By N.C. Aizenman
Washington Post Staff Writer
Friday, February 18, 2011; 1:01 AM
Republicans launched this week the first of what they vow will be a series of attempts to use their control of the House of Representatives to defund the health-care overhaul law.
Rep. Denny Rehberg (R-Mont.) offered an amendment to the pending bill to fund the final seven months of this year's budget - an amendment that would prohibit administration officials from using any of the money to implement the health-care law. The proposal appears likely to make it into the final version of the budget bill that the House is about to vote on.
But the defunding effort faces two major obstacles: Democrats control the Senate and the White House, and nearly all funds the federal government will need to implement the law were appropriated in the law itself.
The only way to halt the administration's access to those implementation funds is for Congress to enact legislation rescinding them - a virtually impossible task as long as the GOP's majority is limited to the House.
The GOP is trying another strategy: Attach language to all budget bills specifying that none of the operating funds that Congress appropriates for federal agencies can be used to carry out the health-care law.
Technically the money affected is not for the law itself but for each agency's general administrative costs: salaries, stamps, heating bills. But administration officials say that if spending bills are adopted with this proviso, it could effectively bring implementation to a halt.
Richard Sorian, a spokesman for the Department of Health and Human Services, used as an example a provision in the law to cover a gap in Medicare's prescription drug benefits. "Even if the funds for seniors' checks are not affected, the salary of the person mailing it out is," Sorian said.
But again, a spending bill with such conditions would almost certainly die in the Senate, or face a presidential veto.
And some analysts say that if Republicans add the restrictive language to the stopgap spending bill, they will set themselves up for a risky standoff, because unless Congress can agree on a budget bill, the government will have to shut down when current funding expires March 4.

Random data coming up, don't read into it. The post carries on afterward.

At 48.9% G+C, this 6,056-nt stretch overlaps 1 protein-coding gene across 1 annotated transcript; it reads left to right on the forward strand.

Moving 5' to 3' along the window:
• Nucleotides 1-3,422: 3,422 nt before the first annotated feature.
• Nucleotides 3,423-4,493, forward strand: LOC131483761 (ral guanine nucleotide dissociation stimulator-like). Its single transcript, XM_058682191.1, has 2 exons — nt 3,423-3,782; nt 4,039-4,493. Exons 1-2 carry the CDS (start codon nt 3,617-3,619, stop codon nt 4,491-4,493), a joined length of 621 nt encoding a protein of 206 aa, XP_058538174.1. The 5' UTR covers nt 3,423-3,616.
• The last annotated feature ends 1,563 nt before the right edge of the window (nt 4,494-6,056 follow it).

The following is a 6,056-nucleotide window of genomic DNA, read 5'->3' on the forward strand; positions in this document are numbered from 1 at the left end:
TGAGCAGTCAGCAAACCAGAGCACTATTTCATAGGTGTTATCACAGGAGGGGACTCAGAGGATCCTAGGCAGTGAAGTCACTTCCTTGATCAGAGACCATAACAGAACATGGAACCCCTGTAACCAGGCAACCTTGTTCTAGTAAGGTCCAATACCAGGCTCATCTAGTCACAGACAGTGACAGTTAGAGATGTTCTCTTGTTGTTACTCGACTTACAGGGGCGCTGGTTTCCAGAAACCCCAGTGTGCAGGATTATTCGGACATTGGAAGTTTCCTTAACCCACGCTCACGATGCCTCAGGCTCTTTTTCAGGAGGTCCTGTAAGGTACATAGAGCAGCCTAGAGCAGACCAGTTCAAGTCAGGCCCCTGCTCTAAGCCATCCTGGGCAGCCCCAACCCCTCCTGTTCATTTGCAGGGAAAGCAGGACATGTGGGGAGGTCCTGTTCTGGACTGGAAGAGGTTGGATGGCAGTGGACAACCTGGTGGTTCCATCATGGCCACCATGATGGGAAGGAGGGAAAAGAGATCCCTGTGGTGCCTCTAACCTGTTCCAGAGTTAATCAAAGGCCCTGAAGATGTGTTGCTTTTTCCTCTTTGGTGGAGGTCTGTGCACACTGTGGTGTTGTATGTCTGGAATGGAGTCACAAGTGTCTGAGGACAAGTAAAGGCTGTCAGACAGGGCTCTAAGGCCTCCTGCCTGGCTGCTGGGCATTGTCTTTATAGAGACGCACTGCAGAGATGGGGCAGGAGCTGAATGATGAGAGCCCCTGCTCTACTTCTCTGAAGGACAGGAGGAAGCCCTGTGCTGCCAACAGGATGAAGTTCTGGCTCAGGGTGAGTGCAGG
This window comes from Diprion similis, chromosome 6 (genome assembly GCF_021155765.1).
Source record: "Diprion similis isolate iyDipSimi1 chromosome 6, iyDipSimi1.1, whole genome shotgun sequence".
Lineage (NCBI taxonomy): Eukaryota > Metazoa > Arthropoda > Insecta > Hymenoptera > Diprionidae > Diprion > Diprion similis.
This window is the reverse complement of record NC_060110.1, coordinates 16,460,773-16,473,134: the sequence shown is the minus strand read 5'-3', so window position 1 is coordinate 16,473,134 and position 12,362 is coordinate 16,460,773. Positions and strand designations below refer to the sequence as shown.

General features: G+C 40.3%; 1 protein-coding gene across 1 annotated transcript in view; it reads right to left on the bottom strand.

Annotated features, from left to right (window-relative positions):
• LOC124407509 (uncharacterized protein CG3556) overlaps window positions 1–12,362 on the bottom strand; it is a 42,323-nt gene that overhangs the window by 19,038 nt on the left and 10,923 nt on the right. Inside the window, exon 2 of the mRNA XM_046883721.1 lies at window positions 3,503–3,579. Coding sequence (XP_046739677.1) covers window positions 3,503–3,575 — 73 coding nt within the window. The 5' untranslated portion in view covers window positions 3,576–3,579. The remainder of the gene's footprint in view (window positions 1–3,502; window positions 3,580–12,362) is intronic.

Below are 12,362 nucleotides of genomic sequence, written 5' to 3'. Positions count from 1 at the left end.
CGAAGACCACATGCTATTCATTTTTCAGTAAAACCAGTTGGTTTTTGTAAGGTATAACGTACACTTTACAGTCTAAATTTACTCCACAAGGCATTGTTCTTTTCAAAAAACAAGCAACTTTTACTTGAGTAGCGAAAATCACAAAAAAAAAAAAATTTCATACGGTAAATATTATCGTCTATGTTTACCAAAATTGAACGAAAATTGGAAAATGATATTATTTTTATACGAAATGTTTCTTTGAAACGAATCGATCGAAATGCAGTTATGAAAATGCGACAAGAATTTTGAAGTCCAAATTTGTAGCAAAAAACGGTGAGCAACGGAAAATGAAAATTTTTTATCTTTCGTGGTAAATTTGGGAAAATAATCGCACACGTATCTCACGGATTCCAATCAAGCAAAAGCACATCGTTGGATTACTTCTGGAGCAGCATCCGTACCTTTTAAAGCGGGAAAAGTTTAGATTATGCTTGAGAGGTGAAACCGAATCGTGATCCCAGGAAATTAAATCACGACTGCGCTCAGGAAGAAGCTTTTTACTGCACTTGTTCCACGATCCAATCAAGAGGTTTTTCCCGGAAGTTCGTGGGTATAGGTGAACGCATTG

"What is the Republicans' endgame?" asked Robert Laszeweski, a former insurance industry executive who runs a consulting firm. "Either they shut down the government and alienate independent voters, or they back down and face a lynch mob from their tea-party base."
Rehberg, who chairs the Appropriations subcommittee with oversight on health-care spending, said, "It's our duty in the House to do the right thing, not the politically expedient thing."
Republicans could also refuse to fully fund key agencies - such as the Department of Health and Human Services and the Internal Revenue Service - in the budget for the 2012 fiscal year, which starts Oct. 1.
And the tables could turn in the Republicans' favor in the years to come if the rollout of the law starts to require not just a maintenance of HHS and other agency budgets but a major ramp-up in hiring and other administrative spending. For instance, the administration's proposed 2012 budget calls for $62.5 million and 65 new hires to start readying the agency to enforce the law's mandate that virtually all Americans obtain health insurance or pay a tax penalty beginning in 2014.
It's unclear how large such additional operating costs could prove. The Congressional Budget Office has estimated that during the next 10 years, the administrative costs of implementation could run from $5 billion to $10â??billion each for HHS and the IRS. But CBO officials also cautioned that not all of this would necessarily require extra funds. Some could come out of agency operating budgets by shifting funds around.